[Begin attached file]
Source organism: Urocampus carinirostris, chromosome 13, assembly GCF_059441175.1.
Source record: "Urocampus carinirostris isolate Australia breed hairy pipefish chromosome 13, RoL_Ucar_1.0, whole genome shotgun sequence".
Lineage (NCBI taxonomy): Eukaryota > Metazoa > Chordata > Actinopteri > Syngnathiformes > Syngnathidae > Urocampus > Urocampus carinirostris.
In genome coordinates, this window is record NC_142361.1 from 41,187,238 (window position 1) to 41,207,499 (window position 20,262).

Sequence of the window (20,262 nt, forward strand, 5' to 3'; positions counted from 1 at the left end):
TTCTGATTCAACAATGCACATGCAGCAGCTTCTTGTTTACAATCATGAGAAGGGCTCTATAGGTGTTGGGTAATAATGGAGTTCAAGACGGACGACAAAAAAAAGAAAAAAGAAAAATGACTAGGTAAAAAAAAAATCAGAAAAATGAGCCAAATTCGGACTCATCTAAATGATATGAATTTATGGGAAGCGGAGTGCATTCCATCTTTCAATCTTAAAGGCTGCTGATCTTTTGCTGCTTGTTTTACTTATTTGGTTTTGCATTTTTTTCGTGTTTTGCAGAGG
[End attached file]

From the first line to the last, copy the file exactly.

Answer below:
Source organism: Urocampus carinirostris, chromosome 13, assembly GCF_059441175.1.
Source record: "Urocampus carinirostris isolate Australia breed hairy pipefish chromosome 13, RoL_Ucar_1.0, whole genome shotgun sequence".
Lineage (NCBI taxonomy): Eukaryota > Metazoa > Chordata > Actinopteri > Syngnathiformes > Syngnathidae > Urocampus > Urocampus carinirostris.
In genome coordinates, this window is record NC_142361.1 from 41,187,238 (window position 1) to 41,207,499 (window position 20,262).

Sequence of the window (20,262 nt, forward strand, 5' to 3'; positions counted from 1 at the left end):
TTCTGATTCAACAATGCACATGCAGCAGCTTCTTGTTTACAATCATGAGAAGGGCTCTATAGGTGTTGGGTAATAATGGAGTTCAAGACGGACGACAAAAAAAAGAAAAAAGAAAAATGACTAGGTAAAAAAAAAATCAGAAAAATGAGCCAAATTCGGACTCATCTAAATGATATGAATTTATGGGAAGCGGAGTGCATTCCATCTTTCAATCTTAAAGGCTGCTGATCTTTTGCTGCTTGTTTTACTTATTTGGTTTTGCATTTTTTTCGTGTTTTGCAGAGG